Fantastic Fest 2019: VFW: Silver Screen Legends Assemble, Battle Mutant Punks in John Carpenter…

A cast for the ages

Surprises are one of the very best elements of film festivals. And let me tell you, there’s no greater surprise than to be seated for a film you know very little about and to learn that Fred “The Hammer” Williamson is in the cast.

Filmmaker Joe Begos is having quite a Fantastic Fest, what with the world premiere of VFW screening along with a 35mm print of his other 2019 film Bliss as a potential double feature for the Fantastic Fest guests. Having finished and tech checked VFW on Wednesday, it is safe to say that he and his team were coming in hot to this world premiere screening. It’s also fairly safe to say that VFW blew the lid off the festival as a major contender for the most crowd pleasing screening of the year.

The references and homages of VFW are worn right on Begos’ (cut-off, tattooed) sleeves. This is Assault On Precinct 13 for the opioid crisis era. It’s Rio Bravo with a cast of so many legends you’re almost obliged to reference The Expendables. And with those descriptions, it’s pretty easy to categorize and ingest exactly what Begos was going for with this hard-R action comedy gore fest.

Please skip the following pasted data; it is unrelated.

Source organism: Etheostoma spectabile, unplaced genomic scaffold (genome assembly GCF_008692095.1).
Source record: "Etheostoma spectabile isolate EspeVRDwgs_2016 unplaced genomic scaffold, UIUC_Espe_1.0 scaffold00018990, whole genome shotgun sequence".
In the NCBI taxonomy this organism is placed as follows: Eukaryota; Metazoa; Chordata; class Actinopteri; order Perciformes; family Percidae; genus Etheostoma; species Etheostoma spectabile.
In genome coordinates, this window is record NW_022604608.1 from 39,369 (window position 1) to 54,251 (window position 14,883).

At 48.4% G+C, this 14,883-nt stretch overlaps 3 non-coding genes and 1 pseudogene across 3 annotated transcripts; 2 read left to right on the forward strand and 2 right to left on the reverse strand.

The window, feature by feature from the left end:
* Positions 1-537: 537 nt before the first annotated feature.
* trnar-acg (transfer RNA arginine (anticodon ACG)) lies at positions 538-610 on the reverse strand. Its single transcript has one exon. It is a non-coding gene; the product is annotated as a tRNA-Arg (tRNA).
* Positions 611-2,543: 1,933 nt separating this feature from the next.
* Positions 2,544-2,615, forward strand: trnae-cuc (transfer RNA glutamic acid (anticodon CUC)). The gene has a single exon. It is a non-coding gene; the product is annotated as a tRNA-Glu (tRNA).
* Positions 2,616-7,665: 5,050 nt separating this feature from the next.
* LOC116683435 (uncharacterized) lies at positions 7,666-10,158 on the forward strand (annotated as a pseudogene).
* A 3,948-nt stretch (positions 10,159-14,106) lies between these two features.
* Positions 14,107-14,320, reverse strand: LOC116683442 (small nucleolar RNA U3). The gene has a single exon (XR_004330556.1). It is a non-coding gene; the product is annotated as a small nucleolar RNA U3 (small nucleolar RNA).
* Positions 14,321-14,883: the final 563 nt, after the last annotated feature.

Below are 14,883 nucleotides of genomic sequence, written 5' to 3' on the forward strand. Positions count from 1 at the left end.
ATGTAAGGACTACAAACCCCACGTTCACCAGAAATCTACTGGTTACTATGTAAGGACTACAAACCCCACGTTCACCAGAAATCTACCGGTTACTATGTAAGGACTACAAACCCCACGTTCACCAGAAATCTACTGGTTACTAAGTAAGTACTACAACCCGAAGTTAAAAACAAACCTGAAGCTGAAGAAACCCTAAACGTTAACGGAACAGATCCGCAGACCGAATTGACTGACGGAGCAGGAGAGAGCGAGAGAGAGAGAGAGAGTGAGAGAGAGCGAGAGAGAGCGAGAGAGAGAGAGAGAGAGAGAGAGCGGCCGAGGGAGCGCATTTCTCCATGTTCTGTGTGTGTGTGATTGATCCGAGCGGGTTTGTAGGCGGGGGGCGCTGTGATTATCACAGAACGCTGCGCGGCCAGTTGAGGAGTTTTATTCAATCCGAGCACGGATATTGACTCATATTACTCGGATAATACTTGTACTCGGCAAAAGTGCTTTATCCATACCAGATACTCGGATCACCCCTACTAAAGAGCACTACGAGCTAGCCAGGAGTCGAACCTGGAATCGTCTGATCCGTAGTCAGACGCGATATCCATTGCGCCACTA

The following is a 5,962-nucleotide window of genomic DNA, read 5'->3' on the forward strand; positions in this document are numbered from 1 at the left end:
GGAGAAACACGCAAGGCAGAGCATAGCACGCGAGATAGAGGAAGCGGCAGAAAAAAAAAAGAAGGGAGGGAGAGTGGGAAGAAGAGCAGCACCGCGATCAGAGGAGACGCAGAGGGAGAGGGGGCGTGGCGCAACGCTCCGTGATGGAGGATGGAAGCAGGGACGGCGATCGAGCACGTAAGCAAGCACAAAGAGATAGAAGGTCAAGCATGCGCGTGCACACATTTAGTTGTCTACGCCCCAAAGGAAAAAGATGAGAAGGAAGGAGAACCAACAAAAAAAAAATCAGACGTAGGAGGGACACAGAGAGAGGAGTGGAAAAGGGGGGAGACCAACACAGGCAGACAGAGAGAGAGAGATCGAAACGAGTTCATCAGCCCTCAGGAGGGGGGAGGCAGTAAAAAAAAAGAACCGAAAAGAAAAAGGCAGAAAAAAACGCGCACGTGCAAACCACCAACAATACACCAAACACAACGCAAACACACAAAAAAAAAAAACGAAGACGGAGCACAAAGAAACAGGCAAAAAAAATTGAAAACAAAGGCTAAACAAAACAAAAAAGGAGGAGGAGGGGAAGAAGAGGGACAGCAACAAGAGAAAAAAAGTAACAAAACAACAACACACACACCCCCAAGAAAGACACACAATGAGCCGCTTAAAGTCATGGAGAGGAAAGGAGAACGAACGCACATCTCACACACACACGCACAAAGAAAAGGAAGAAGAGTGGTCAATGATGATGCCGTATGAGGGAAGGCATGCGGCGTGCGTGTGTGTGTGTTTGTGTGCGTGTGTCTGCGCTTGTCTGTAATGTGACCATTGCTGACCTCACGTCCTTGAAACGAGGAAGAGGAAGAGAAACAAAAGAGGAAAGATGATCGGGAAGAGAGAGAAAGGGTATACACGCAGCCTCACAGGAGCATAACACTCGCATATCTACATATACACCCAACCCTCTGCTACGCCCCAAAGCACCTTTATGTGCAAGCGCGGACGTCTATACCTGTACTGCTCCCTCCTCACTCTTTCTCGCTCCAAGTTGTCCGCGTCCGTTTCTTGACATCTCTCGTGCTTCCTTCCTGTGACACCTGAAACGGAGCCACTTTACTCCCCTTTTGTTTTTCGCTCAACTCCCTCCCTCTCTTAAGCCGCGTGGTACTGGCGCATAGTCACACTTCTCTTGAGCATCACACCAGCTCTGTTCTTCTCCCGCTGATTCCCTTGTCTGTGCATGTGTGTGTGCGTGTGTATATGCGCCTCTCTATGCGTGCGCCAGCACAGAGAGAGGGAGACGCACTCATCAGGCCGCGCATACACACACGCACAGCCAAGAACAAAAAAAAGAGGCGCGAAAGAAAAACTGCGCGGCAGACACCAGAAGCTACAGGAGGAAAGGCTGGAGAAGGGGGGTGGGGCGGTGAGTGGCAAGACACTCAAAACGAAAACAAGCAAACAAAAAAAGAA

But the movie also has a genuine heart. And that’s what makes the difference. The major players and denizens of this VFW outpost include Stephen Lang, Fred Williamson, William Sadler, Martin Kove, David Patrick Kelly, and George Wendt. For no less than a half an hour, we’re treated to an opening act of these friends tossing verbal barbs at one another, reminiscing about their glory days, and generally causing us to fall in love with them. They’re ornery old soldiers, and Max Brallier and Matthew McArdle’s script does a great job of distinguishing each of them, giving them stories and personalities and shining a beaming spotlight on these actors that film fans absolutely know and love. Each screen legend is treated with the utmost respect to their own legends and given iconic hero moments that most of them probably thought were behind them as far as their careers are concerned. But just as importantly, their off screen personas serve as fodder for building up the on screen characters. Not only do we care about these guys and want to see them live through this siege, but several of their characters have actual arcs or at the very least they have some substance to them beyond mere cameos of silver screen legends. Look, there was a lot to enjoy in the Expendables films, but very frequently the legends assembled for those films simply played themselves, winking and nodding at the camera. VFW side steps those issues and its greatest accomplishment is in being a love letter to its cast, but also to its characters.